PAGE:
Delhi’s power regulator questions findings of AAP expert panel
Chairman of Delhi Electricity Regulatory Commission PD Sudhakar said the regulator increased tariff after considering rise in power purchase cost of the three private distribution companies, which buy 95-98 per cent of the electricity as per long-term power purchase agreement.
“The long-term power purchase agreements were finalised by the erstwhile Delhi Vidyut Board and all three <g data-gr-id="34">discoms</g> buy 95-98 <g data-gr-id="36">per cent</g> of the power as per provisions of these <g data-gr-id="35">pacts</g>,” Sudhakar said.
Sudhakar said the long-term power purchase pacts were signed by the Delhi Vidyut Board (DVB) for 25 to 35 years and <g data-gr-id="23">discoms</g>. The DVB, which used to supply electricity in Delhi, was disbanded in 2002 as part of reforms in the power sector.
Last week, a high-powered committee of former DERC chief <g data-gr-id="45">Berjinder</g> Singh, tasked by the AAP government to bring out a white paper on the Capital’s power sector, accused the regulator of failing to verify genuineness of short-term power purchase by the <g data-gr-id="46">discoms</g>.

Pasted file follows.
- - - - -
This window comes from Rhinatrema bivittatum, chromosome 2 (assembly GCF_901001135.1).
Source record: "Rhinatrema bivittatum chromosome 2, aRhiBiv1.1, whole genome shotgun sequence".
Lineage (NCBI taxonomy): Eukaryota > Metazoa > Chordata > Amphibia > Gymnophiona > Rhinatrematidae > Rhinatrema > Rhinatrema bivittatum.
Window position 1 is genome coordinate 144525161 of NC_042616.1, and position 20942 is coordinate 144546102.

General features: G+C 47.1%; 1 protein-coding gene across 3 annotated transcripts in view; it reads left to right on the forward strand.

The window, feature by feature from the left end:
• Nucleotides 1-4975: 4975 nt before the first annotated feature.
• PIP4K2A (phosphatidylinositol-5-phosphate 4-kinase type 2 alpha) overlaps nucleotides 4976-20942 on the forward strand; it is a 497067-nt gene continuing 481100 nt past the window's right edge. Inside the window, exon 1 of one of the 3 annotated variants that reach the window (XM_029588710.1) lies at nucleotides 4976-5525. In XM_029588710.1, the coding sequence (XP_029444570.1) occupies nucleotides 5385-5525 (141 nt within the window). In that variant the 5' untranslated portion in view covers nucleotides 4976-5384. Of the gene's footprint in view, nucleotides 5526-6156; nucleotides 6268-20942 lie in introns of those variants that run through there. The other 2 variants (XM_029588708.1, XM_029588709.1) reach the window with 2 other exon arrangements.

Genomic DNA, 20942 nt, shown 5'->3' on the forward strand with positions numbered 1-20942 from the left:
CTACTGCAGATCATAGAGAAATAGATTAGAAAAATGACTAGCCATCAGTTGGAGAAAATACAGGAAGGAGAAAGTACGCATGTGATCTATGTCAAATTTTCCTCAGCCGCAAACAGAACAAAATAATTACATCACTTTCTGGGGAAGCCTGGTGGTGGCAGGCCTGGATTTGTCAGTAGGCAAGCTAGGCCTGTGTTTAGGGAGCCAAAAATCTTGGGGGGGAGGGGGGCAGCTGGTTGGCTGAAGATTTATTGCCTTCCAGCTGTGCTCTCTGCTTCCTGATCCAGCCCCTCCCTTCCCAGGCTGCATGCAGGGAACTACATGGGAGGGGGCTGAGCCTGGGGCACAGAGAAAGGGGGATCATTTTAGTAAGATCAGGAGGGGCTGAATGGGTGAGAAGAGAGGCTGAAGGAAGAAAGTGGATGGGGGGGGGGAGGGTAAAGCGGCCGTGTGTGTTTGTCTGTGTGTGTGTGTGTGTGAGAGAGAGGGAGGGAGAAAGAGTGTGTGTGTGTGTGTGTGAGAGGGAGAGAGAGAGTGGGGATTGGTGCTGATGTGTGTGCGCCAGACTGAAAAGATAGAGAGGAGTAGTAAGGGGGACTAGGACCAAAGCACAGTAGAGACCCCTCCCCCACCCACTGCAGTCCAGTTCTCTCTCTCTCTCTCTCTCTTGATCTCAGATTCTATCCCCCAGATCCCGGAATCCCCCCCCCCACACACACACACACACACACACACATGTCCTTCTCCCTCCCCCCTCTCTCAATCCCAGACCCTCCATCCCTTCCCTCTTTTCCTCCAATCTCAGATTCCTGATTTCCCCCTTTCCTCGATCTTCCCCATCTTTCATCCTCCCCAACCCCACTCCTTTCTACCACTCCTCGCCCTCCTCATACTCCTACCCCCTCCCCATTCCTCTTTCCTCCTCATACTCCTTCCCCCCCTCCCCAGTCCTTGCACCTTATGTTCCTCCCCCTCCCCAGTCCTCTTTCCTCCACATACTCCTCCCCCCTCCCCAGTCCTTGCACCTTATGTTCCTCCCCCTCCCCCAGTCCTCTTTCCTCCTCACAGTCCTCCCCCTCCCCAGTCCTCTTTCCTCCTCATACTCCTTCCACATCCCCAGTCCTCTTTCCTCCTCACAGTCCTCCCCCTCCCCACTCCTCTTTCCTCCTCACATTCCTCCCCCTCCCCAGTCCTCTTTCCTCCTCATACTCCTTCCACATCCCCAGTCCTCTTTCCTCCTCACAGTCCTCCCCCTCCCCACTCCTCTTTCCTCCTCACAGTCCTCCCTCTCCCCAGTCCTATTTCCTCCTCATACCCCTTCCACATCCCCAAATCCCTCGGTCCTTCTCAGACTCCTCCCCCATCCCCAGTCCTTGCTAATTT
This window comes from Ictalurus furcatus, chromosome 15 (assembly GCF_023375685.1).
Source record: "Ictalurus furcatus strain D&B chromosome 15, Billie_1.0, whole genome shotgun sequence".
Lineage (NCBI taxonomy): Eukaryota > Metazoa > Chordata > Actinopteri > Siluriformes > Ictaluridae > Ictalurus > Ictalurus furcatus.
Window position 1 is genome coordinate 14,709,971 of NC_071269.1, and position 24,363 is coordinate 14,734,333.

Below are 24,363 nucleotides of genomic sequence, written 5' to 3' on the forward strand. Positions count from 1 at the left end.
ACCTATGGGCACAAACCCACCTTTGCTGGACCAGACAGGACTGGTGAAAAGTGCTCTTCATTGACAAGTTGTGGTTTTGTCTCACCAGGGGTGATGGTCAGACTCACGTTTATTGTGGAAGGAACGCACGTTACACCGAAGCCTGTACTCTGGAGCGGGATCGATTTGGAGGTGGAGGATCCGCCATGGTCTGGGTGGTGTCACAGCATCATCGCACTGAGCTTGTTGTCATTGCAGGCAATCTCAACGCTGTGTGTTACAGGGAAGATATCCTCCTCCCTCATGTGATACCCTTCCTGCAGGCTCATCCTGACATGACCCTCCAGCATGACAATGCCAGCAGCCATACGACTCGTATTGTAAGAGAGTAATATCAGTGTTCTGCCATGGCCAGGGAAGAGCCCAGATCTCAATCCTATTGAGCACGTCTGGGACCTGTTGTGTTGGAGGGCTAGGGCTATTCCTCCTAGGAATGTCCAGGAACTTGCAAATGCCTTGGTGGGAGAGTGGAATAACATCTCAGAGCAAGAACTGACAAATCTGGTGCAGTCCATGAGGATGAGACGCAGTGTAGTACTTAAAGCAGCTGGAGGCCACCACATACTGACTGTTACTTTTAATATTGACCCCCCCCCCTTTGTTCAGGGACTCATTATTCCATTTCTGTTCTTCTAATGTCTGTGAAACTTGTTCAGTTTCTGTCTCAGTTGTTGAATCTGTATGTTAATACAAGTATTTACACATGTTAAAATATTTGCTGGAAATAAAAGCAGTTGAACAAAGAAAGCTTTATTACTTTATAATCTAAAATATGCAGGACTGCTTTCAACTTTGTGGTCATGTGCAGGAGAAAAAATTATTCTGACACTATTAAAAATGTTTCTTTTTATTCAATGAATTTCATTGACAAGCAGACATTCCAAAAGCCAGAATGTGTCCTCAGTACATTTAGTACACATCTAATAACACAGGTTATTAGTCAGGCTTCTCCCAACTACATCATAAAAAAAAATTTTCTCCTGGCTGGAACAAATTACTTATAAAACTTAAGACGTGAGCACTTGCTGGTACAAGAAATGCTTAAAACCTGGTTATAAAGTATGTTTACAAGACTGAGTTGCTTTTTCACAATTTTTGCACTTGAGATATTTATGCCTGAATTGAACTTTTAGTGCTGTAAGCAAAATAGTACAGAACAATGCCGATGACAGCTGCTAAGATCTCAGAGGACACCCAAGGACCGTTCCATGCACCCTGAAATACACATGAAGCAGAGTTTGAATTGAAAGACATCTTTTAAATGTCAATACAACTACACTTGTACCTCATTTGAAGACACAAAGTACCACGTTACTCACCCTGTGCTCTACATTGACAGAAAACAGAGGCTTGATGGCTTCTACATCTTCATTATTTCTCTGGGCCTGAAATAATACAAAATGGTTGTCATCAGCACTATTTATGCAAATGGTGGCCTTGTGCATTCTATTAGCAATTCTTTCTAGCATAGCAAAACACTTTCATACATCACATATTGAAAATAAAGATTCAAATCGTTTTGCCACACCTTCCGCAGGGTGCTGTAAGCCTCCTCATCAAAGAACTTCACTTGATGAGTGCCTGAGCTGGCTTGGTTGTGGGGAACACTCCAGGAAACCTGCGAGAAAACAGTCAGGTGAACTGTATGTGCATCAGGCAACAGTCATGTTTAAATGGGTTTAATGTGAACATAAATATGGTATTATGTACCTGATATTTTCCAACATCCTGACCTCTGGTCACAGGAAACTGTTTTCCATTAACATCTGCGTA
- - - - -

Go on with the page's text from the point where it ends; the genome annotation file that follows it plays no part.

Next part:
In its report, the committee said when the tariff should have been slashed between 2011 and 2013, the DERC hiked it several times, overlooking consumers’ interests.
Under Singh’s chairmanship, the DERC had in May 2010 proposed to cut tariff by 23 <g data-gr-id="38">per cent</g>, citing healthy financial condition of the private power distribution companies but the move was stalled by the then Congress government by exercising a special power under Delhi Electricity Act.
Sudhakar said he was yet to examine the Singh committee’s report, but asserted that the short-term power purchase cost of the <g data-gr-id="32">discoms</g> is minuscule, indicating that the committee’s observation on the issue was not based on facts.
According to official data, around 80-90 <g data-gr-id="41">per cent</g> of <g data-gr-id="30">total</g> revenue of <g data-gr-id="39">discoms</g> goes into purchasing power from central and state government-owned entities through <g data-gr-id="40">long term</g> power purchase agreement at rates determined by the central and state regulators.